Don’t You Believe It! by A.J. Hoover (4) is a catalog of the 30 logical fallacies most human beings are prone to, including 1) slippery slope thinking, 2) argument of the beard, 3) argumentum ad elenchii or begging the issue, 4) argumentum ad hominem or dismissing a fact because it is espoused by a reputedly stupid or widely known disreputable quack or immoral person, and 5) poisoning the wells or attempting to refute an argument by discrediting in advance the source of the evidence for the argument.

One by one, like dominos, Zachar fells one materialist tenet after another. He even administers a coup de grace for Nancy Andreasen and the Churchlands by reminding the reader that before their more recent, inglorious mutations into scientists they were aesthetically sophisticated Ph.D.s in English literature or philosophy.

Most psychiatrists and other materialist readers will be angered by Zachar’s systematic and efficient dismantling of those who would be known as "scientific." Zachar shows his true colors—if not his finest moment—by reminding us that psychiatrists really do not need to dumb themselves downward to align themselves with mainstream medicine. Rather, it should be the other way around: the rest of medicine can develop compleat physicians by adopting the psychiatrist’s Shakespearean breadth of interest in understanding the total human condition. Physicians need to be reminded that we treat more than just diseases.

Like Minoru Yamasaki, the architect of the World Trade Center, let us all begin with the end in mind. Yamasaki wrote that those buildings were supposed to be a "representation of man’s belief in humanity, his need for individual dignity, his beliefs in the cooperation of men, and through cooperation, his ability to find greatness" (5). Zachar calls us to a table of dialogue, tolerance, and consensus, not the intolerance and "take no prisoners" attitude of Osama Bin Laden and his goons.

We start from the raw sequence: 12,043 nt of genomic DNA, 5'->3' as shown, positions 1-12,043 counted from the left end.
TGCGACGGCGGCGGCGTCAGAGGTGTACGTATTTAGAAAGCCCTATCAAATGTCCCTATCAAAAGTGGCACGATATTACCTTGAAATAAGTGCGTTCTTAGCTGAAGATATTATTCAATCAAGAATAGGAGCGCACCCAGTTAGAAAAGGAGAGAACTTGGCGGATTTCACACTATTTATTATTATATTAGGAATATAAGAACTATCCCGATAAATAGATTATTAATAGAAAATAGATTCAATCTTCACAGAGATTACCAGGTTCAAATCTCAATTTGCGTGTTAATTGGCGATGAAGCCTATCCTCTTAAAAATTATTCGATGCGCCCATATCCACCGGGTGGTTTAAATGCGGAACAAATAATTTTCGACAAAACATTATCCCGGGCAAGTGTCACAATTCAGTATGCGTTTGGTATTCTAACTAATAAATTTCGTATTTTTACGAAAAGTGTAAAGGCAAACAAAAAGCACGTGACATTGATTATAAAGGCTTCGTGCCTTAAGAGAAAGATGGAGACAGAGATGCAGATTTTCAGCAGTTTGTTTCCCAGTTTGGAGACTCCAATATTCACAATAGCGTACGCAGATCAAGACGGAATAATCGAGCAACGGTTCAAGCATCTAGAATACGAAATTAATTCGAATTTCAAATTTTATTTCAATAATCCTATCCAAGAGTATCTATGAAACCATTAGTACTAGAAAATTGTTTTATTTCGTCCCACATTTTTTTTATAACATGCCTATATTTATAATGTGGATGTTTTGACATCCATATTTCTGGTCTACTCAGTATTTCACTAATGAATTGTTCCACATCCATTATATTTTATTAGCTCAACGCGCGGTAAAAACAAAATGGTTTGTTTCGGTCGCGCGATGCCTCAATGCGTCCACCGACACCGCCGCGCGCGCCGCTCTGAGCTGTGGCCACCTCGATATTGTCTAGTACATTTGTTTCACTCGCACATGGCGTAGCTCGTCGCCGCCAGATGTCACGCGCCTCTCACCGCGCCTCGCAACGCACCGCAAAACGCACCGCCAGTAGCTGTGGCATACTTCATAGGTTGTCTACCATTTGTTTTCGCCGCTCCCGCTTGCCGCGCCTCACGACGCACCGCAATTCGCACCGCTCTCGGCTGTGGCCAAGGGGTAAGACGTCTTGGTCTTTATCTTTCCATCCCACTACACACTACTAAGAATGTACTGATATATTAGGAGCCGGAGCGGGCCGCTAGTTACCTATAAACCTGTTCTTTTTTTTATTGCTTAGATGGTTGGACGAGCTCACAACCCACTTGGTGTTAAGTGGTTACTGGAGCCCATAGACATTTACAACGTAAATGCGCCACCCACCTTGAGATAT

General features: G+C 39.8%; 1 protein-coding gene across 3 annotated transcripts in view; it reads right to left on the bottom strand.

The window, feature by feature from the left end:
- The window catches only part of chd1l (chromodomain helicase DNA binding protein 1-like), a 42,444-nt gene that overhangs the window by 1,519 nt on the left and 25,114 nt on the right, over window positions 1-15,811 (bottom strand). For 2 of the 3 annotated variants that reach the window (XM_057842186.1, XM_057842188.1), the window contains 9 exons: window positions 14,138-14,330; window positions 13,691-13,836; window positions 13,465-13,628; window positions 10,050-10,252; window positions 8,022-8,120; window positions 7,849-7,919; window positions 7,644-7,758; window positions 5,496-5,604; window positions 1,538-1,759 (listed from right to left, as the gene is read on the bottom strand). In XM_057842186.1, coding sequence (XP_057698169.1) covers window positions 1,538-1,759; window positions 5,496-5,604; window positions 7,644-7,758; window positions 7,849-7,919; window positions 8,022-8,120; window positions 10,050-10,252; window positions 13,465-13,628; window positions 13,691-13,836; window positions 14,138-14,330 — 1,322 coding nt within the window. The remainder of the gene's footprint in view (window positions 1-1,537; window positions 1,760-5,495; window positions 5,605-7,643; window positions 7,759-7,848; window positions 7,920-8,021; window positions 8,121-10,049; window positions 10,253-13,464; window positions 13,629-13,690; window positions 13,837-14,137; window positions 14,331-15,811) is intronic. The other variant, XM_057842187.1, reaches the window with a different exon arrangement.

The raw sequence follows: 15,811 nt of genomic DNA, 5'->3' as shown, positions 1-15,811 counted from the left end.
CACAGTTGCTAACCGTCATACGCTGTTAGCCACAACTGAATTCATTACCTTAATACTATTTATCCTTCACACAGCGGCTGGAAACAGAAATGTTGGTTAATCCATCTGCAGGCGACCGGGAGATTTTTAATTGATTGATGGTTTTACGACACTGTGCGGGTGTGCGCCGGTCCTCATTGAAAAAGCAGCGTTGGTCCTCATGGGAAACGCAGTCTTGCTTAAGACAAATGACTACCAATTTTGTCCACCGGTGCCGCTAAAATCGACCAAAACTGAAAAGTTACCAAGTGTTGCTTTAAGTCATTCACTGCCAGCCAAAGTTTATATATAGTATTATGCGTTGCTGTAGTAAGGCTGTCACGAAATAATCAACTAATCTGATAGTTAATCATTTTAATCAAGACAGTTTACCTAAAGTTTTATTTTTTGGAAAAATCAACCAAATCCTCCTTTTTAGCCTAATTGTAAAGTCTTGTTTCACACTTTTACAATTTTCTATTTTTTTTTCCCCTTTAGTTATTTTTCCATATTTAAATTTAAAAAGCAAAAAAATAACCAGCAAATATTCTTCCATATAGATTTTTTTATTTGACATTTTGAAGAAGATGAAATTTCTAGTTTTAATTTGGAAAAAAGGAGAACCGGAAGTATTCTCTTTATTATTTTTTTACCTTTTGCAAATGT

If I know Nancy Andreasen, she will read this book and encourage us to follow Zachar’s call. I hope our materialist colleagues will follow her example and not fall victim to A.J. Hoover’s logical fallacy number 30, pigheadedness, the ultimate fallacy—refusing to accept a proposition even when it has been established by adequate evidence.

Maeder T: Wounded healers. Atlantic Monthly, Jan 1989, pp 37-47
 
Bloland SE: Fame: the power and cost of a fantasy. Atlantic Monthly, Nov 1999, pp 51-52
 
Olivier L: Confessions of an Actor: An Autobiography. New York, Simon & Schuster, 1982
 
Hoover AJ: Don’t You Believe It! Chicago, Moody Press, 1982
 
About: Architecture: The World Trade Center. architecture.about.com/library/blworldtrade02.htm
 
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References

Maeder T: Wounded healers. Atlantic Monthly, Jan 1989, pp 37-47
 
Bloland SE: Fame: the power and cost of a fantasy. Atlantic Monthly, Nov 1999, pp 51-52
 
Olivier L: Confessions of an Actor: An Autobiography. New York, Simon & Schuster, 1982
 
Hoover AJ: Don’t You Believe It! Chicago, Moody Press, 1982
 
About: Architecture: The World Trade Center. architecture.about.com/library/blworldtrade02.htm